Latin American and Caribbean leaders condemn the US at Summit of the Americas

Leaders of at least 10 Latin American and Caribbean countries condemned the US government’s decision to exclude Cuba, Nicaragua and Venezuela from the Ninth Summit of the Americas

June 13, 2022 by Peoples Dispatch
Summit of the Americas
The IX Summit of the Americas was held from June 6-10 in Los Angeles, California. (Photo: Summit of the Americas OAS/Twitter)

The Ninth Summit of the Americas, which began on June 6 in the city of Los Angeles in California, US, concluded on Friday, June 10. The Summit had been a subject of controversy since the exclusion of Cuban President Miguel Díaz-Canel, Nicaraguan President Daniel Ortega and Venezuelan President Nicolás Maduro from the event was announced by the host, the US. The government of President Joe Biden received widespread criticism from across the region for not inviting these three countries to the conference.

Mexican President Andrés Manuel López Obrador (AMLO) was among the first to explicitly criticize the US policy to exclude countries with political ideologies different from its own, and soon, over a dozen Latin American leaders also followed suit and several announced that they would boycott the conference if all countries were not invited.

The threats of a boycott came true. The Summit saw the absence of multiple Latin American leaders, including AMLO, Bolivian President Luis Arce, Honduran President Xiomara Castro, Prime Minister of Saint Vincent and the Grenadines Ralph Everard Gonsalves, Prime Minister of Grenada Keith Claudius Mitchell, and Prime Minister of Saint Kitts and Nevis Timothy Harris, who skipped the event as it was not inclusive. Guatemalan President Alejandro Giammattei and Salvadoran President Nayib Bukele boycotted it due to US interference in their internal affairs. Uruguayan President Luis Lacalle Pou dropped out after testing positive for COVID-19.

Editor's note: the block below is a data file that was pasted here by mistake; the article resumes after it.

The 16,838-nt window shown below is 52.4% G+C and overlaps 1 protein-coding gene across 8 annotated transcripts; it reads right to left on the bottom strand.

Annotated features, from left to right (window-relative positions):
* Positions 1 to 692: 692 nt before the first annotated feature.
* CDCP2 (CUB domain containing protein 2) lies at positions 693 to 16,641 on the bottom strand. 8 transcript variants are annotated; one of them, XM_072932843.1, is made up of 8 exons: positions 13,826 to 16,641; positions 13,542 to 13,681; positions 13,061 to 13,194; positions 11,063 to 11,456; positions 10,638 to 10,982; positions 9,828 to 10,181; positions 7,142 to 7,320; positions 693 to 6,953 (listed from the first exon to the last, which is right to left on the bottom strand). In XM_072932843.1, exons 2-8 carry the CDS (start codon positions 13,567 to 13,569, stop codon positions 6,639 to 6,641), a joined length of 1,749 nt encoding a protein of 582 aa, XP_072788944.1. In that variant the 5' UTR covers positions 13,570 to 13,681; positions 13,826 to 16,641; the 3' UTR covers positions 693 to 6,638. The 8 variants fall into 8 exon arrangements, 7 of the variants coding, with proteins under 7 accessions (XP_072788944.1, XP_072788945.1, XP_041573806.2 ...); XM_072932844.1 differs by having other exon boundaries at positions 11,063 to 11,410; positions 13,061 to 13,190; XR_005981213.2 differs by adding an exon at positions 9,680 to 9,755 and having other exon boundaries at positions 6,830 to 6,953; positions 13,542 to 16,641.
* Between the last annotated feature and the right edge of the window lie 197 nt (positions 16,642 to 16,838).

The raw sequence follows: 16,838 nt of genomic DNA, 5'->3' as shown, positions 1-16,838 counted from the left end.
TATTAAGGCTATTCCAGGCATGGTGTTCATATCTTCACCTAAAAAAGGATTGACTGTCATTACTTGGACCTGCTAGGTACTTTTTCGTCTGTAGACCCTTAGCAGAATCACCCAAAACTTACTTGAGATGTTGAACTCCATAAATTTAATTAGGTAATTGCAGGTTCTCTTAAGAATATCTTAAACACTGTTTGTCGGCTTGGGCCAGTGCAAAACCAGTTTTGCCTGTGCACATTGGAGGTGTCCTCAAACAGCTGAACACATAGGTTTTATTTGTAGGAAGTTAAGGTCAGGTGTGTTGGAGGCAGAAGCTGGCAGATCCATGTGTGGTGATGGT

Due to the absence of key leaders, the Summit not only saw its purpose defeated, which was to promote cooperation between the countries of the continent, it also marked a new decline in US power and influence over the region.

Leaders such as Argentine President Alberto Fernández, Prime Minister of Belize John Briceño,  Prime Minister of Dominica Roosevelt Skerrit, Prime Minister of Saint Lucia Philip Pierre, Prime Minister of Trinidad and Tobago Keith Rowley, Prime Minister of Bahamas Philip Davis, Prime Minister of Barbados Mia Mottley, Prime Minister of Antigua and Barbuda Gaston Browne, Mexican Foreign Minister Marcelo Ebrard, and Bolivian Foreign Minister Rogelio Mayta condemned the US government’s decision to exclude Cuba, Nicaragua and Venezuela from American soil.

President Fernández, in his capacity as the president pro tempore of the Community of Latin American and Caribbean States (CELAC), regretted that not all countries were invited to the Summit. He criticized the over six-decade-long blockade of Cuba and toughening of the US sanctions against Cuba and Venezuela during the pandemic. He also questioned the role of the Organization of American States (OAS) in the 2019 coup d’état in Bolivia. He invited his US counterpart to abandon the policies that are harmful for the region and “open up in a fraternal manner in pursuit of common interests.” In this regard, he invited President Biden to join the next CELAC plenary meeting.

Meanwhile, PM Briceño, in his capacity as the current president of the Community of Caribbean States (CARICOM), described the Biden administration’s decision to not invite Venezuela, Nicaragua and Cuba to the Summit as “incomprehensible and unforgivable.” He highlighted the role played by Cuba in providing vital medical assistance to two-thirds of the countries in the hemisphere during the pandemic, and by Venezuela in ensuring energy security in small Caribbean countries like Belize. He called on the US President to lift the blockade against Cuba and the sanctions against Venezuela and Nicaragua and “build an America with social justice.”

Likewise, PM Skerrit said that the isolation of Cuba, Nicaragua and Venezuela disrespects the Democratic Charter of the Americas and by doing so, the US distorted the meeting’s mission, which is meant to build and promote democracy in the Americas. In addition to calling for the lifting of embargo, Skerrit called for the termination of Cuba’s unjust listing as a state that sponsors terrorism.

PM Pierre, PM Rowley, PM Davis, PM Browne, Foreign Minister Mayta and Foreign Minister Ebrard also called for the end of the illegal blockade of Cuba and the inhumane sanctions against Venezuela and Nicaragua. Foreign Minister Mayta, Foreign Minister Ebrard and PM Davis called for the refounding of the OAS.